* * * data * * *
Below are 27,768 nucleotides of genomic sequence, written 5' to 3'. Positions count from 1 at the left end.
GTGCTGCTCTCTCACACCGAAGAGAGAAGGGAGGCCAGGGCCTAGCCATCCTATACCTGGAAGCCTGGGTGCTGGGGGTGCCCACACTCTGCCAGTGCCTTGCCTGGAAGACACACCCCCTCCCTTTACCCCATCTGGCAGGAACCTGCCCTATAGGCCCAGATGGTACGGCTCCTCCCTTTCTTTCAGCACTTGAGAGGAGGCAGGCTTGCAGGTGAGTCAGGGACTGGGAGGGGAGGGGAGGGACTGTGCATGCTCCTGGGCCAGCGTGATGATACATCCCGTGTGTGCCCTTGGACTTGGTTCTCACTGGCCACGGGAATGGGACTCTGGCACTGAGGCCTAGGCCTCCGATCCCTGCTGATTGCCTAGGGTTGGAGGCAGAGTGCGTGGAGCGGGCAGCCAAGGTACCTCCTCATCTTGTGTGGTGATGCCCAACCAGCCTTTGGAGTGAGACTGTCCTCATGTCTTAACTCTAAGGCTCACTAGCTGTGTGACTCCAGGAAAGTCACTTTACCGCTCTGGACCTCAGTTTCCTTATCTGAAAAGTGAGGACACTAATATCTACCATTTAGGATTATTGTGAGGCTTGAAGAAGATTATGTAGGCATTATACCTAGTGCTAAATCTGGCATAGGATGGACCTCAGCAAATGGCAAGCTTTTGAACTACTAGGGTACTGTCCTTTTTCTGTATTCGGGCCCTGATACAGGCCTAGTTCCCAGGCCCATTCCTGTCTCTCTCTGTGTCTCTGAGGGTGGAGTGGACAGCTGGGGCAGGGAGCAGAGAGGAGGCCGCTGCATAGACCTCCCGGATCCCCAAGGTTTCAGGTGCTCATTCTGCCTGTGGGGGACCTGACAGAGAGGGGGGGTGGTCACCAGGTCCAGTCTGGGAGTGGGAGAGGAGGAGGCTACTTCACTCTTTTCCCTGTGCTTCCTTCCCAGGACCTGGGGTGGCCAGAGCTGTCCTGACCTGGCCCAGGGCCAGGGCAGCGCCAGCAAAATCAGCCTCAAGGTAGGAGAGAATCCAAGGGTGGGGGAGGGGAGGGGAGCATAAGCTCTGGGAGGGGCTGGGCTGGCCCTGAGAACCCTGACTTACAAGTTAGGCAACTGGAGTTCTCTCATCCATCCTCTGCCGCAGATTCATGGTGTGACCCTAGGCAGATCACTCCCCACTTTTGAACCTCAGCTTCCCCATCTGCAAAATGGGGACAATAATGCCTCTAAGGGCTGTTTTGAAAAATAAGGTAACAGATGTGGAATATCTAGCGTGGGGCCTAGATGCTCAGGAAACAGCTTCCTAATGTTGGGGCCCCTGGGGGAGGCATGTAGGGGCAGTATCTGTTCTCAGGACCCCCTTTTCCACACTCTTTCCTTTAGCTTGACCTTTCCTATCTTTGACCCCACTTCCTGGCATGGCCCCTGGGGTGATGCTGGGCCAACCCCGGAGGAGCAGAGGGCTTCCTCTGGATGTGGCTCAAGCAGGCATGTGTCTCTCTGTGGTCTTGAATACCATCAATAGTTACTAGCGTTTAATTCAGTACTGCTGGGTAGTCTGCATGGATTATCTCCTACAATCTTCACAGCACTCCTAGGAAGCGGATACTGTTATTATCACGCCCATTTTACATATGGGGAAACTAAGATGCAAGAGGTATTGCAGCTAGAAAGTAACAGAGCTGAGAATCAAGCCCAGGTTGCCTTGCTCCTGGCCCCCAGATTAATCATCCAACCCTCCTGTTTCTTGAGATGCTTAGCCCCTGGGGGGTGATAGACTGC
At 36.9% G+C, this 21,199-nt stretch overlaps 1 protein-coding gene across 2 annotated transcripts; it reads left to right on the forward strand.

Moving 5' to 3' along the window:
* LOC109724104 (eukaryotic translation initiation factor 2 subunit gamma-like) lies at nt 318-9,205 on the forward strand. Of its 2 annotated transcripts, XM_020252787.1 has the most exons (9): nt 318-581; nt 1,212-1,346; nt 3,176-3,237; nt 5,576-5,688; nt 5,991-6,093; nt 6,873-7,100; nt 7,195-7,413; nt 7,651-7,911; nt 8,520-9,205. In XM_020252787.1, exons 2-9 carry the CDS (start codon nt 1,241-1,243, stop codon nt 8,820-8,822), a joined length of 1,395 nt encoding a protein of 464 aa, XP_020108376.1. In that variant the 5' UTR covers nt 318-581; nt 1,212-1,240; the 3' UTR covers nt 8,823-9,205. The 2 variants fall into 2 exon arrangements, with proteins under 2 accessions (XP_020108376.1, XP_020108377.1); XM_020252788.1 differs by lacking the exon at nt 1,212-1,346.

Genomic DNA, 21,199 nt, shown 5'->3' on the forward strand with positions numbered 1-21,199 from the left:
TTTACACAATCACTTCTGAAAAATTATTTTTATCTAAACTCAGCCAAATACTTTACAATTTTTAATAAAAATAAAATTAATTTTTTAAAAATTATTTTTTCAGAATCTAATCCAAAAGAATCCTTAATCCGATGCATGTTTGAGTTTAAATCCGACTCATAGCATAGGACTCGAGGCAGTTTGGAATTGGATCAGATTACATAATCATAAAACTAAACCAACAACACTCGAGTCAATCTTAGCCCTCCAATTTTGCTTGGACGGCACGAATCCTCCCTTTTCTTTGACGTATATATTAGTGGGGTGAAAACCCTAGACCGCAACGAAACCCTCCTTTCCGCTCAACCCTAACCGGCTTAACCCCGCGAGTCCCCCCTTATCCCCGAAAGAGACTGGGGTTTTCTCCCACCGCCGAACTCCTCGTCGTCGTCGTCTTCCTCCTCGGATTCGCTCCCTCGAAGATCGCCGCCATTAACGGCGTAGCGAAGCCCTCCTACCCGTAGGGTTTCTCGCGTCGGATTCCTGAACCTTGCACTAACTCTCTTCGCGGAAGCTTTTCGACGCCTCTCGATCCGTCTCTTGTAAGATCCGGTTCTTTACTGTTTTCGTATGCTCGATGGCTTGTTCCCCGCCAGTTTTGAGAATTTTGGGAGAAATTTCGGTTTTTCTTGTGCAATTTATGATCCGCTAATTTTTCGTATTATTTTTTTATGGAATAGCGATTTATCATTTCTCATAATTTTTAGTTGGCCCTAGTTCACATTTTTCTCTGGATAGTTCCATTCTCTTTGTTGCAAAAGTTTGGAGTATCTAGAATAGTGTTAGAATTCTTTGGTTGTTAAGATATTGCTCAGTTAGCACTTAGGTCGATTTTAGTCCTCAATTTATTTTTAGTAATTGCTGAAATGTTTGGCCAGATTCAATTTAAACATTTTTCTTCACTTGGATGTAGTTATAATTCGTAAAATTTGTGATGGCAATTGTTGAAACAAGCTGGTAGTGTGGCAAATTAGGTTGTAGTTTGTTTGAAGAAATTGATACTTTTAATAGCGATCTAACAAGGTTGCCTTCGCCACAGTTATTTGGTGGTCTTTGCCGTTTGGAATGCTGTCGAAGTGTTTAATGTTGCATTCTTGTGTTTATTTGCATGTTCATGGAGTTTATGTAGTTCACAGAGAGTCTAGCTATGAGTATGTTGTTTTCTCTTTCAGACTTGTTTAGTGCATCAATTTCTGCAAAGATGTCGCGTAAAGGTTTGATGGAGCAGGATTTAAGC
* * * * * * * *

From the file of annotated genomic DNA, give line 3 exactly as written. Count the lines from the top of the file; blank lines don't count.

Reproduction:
At 36.9% G+C, this 21,199-nt stretch overlaps 1 protein-coding gene across 2 annotated transcripts; it reads left to right on the forward strand.